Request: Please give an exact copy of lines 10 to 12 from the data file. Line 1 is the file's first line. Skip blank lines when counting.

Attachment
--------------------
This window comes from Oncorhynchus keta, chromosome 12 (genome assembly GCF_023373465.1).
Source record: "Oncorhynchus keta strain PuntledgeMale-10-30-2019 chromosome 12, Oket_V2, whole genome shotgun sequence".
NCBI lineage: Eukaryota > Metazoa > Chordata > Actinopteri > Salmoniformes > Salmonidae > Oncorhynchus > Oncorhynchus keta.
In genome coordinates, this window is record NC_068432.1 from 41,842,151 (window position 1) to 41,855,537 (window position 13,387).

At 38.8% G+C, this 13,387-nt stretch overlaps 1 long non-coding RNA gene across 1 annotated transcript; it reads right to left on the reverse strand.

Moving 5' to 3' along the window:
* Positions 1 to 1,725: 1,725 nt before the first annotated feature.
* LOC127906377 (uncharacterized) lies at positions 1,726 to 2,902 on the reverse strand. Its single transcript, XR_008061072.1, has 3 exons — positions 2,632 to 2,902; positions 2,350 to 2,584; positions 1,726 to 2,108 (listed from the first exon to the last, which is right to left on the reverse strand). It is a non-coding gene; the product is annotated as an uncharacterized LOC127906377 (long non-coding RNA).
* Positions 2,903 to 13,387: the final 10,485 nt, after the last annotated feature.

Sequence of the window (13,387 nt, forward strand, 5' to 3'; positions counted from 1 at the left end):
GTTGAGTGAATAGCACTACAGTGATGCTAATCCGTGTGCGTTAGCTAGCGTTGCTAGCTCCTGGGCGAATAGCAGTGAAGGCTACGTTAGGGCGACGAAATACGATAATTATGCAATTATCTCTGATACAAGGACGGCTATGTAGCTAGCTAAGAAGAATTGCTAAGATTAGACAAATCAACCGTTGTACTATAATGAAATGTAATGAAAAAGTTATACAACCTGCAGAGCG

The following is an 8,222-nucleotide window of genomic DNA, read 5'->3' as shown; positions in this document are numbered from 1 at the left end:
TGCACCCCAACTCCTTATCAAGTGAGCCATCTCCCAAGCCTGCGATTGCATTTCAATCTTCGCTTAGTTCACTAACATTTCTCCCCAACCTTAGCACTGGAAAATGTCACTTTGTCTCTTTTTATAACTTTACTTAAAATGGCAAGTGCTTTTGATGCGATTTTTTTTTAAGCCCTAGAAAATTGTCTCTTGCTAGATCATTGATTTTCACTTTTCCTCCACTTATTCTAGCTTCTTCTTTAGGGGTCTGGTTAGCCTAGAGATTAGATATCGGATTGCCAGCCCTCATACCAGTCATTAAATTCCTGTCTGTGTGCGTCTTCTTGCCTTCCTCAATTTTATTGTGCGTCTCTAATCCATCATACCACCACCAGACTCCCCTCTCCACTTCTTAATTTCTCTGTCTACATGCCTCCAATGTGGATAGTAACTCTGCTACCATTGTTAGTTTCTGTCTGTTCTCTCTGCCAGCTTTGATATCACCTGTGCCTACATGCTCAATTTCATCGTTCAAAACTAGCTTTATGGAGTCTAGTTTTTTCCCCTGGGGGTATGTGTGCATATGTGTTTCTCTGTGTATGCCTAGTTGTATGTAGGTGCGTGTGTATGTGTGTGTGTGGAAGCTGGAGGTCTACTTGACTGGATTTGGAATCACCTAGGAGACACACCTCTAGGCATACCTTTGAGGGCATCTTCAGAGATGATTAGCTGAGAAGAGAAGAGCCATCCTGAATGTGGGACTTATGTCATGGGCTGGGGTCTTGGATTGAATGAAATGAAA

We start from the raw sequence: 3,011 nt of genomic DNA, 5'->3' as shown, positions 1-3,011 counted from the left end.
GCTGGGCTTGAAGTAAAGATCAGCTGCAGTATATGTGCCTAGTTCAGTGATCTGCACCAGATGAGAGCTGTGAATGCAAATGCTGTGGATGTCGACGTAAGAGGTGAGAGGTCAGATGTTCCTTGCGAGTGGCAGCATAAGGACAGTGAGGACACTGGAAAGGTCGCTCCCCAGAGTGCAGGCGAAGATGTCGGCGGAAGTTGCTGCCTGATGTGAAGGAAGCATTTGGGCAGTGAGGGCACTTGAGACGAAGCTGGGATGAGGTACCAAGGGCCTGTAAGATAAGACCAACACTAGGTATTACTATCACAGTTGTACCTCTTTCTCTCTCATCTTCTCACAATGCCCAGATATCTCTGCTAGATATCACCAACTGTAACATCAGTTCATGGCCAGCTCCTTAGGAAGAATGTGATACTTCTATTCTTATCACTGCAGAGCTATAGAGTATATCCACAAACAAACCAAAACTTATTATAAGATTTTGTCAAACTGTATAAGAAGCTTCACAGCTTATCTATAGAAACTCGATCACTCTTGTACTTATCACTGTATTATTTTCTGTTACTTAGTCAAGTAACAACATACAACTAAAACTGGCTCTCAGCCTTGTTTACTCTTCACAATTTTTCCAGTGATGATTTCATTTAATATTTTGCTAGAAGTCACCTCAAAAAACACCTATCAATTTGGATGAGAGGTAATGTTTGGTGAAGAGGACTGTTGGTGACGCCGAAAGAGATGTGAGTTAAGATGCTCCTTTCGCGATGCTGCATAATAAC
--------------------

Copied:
Sequence of the window (13,387 nt, forward strand, 5' to 3'; positions counted from 1 at the left end):
GTTGAGTGAATAGCACTACAGTGATGCTAATCCGTGTGCGTTAGCTAGCGTTGCTAGCTCCTGGGCGAATAGCAGTGAAGGCTACGTTAGGGCGACGAAATACGATAATTATGCAATTATCTCTGATACAAGGACGGCTATGTAGCTAGCTAAGAAGAATTGCTAAGATTAGACAAATCAACCGTTGTACTATAATGAAATGTAATGAAAAAGTTATACAACCTGCAGAGCG

The following is an 8,222-nucleotide window of genomic DNA, read 5'->3' as shown; positions in this document are numbered from 1 at the left end: